Rev. Vernon Johns was the pastor of Dexter Avenue Baptist Church in Montgomery, Alabama from 1948-1952. In the 1940s he was considered among the top black preachers of the time along with the likes of Howard Thurman.
Johns preached incessantly about civil rights. In one of his most remembered phrases Johns stated, "No man is fit to be alive until he has something for which he would die." Johns did not accept segregation and he did not understand why other preachers in the Montgomery area were not as vocal as he was on the subject.
Johns was known to lambast his own congregation for being too conscious of status and he was one of the first ministers in the area to challenge racial segregation. He was fond of speaking his mind and not satisfied with people who were happy with the status quo.
He preached to his wealthy black congregation about classism. He felt class distinctions were not only black and white but that there was also an economic inequality among blacks. Johns sided with the those of less privilege and often irritated his congregation by growing and selling his own vegetables while dressed in his favorite set of overalls. Johns felt if blacks could become economically independent of whites, blacks as one community would eventually be accepted by whites because of black economic power.
Johns also parted ways with his congregation over the music of the church. Johns wanted a service filled with the old Negro sprituals. The Dexter congregation wanted what they considered more conservative music.
A brilliant orator in both Latin and Greek, many of his upper-middle class parishioners felt Johns was militant. One day while trying to enter a Montgomery bus Johns' was told by the bus driver to get off and enter through the back of the bus. Johns' retort was "Well give me my money back" and he got off.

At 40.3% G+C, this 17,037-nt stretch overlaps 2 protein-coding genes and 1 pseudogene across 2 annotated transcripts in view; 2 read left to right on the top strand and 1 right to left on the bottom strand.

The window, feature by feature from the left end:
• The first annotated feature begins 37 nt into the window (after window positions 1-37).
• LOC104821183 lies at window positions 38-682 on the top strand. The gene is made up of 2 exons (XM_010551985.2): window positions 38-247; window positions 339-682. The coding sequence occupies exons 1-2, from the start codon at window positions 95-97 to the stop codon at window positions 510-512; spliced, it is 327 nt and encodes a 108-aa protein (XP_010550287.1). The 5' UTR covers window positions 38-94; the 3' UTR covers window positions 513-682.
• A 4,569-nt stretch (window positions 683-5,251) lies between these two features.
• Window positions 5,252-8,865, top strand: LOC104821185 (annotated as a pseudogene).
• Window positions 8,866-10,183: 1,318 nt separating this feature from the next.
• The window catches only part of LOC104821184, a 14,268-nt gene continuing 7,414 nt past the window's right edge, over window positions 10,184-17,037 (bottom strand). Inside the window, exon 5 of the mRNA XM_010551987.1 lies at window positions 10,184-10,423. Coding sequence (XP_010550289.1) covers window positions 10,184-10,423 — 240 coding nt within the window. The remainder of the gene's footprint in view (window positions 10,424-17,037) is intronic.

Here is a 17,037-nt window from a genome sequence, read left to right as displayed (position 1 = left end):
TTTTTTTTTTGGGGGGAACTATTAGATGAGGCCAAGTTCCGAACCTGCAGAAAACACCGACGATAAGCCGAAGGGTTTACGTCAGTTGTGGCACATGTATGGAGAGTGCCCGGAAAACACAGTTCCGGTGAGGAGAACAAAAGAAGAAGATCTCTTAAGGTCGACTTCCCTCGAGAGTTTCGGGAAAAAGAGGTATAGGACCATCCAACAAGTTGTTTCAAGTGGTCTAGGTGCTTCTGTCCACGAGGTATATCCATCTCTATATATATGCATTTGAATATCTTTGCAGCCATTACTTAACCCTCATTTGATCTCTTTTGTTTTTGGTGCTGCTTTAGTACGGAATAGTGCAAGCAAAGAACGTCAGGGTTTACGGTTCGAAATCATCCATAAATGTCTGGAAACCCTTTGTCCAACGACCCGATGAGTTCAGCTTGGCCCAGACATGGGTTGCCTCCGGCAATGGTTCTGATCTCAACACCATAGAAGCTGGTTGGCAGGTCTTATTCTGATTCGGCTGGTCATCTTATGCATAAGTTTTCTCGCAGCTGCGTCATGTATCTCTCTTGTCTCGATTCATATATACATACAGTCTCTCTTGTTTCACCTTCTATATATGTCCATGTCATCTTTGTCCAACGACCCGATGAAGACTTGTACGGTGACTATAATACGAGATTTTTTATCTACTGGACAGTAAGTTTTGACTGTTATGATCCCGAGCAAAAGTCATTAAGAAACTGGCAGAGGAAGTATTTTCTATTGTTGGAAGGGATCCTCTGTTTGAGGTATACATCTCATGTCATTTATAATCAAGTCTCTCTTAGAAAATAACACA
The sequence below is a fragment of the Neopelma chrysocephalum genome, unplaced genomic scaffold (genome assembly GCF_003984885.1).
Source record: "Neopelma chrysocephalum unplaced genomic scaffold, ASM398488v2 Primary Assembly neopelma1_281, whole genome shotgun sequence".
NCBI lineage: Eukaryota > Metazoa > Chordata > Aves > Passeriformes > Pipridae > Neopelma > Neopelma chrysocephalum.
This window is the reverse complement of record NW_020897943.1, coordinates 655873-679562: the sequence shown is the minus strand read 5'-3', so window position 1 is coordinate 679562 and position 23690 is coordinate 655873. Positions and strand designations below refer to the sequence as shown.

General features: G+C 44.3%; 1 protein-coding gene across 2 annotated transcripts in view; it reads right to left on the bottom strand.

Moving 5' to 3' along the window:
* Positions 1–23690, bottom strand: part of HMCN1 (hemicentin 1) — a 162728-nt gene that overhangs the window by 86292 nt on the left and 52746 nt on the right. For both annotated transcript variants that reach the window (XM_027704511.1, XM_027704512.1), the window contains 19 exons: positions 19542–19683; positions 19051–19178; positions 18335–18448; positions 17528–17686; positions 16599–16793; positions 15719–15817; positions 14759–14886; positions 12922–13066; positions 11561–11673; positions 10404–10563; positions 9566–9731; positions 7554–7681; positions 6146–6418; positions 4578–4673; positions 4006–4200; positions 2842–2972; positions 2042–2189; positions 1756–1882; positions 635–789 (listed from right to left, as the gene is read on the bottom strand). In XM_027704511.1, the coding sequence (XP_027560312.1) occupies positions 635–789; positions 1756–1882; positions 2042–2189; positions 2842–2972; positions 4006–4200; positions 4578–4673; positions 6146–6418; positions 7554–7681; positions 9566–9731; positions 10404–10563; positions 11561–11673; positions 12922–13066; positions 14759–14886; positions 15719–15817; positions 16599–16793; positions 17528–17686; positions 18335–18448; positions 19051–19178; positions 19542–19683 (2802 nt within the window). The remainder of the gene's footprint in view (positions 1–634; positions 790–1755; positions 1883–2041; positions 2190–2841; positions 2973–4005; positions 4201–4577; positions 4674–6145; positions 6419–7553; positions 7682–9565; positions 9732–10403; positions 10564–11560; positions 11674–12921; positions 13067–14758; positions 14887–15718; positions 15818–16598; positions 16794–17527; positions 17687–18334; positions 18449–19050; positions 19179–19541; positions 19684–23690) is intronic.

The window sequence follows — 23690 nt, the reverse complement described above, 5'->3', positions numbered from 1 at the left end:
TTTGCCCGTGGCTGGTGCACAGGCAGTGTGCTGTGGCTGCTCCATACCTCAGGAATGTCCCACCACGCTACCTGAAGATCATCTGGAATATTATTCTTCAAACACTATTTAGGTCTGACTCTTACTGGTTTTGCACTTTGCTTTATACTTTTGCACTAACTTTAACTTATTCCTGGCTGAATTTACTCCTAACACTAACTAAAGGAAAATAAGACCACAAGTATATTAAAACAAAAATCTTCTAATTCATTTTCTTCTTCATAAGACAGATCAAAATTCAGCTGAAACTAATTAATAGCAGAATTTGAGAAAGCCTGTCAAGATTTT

Johns would not back down from confrontation and was known to show up in restaraunts and other local establishments demanding service. He agitated local officials by often preaching sermons on events that had happened in the community. Titles such as "Segregation after Death", "Constructive Homicide", and "When the Rapist is White," became the norm for Johns. One of the most inflamatory sermons to be preached was titled "It is safe to kill Negroes in Montgomery." Johns not only preached the sermons he advertised them on the churches' sign out in front of the church. Crosses were burned outside the church and the glass on the church sign was destroyed on more than one ocassion.
This intransigence by Johns led him to several appearances in front of the local police chief and local judges often on charges of inciting people to riot.
Johns' attitude which seemed to be one of "Afflict the comfortable and comfort the afflicted" and his non-pretentious style eventually led to his ouster as pastor of Dexter Avenue Baptist Church in 1952. In later years, the board of deacons were sure they had found a fine, relatively quiet young man to take his place who would not stir things up. Little did they know that Vernon Johns had been like John the Baptist. Just as John the Baptist prepared the way for Christ, Vernon Johns had laid the groundwork for the church's new preacher - Dr. Martin Luther King, Jr.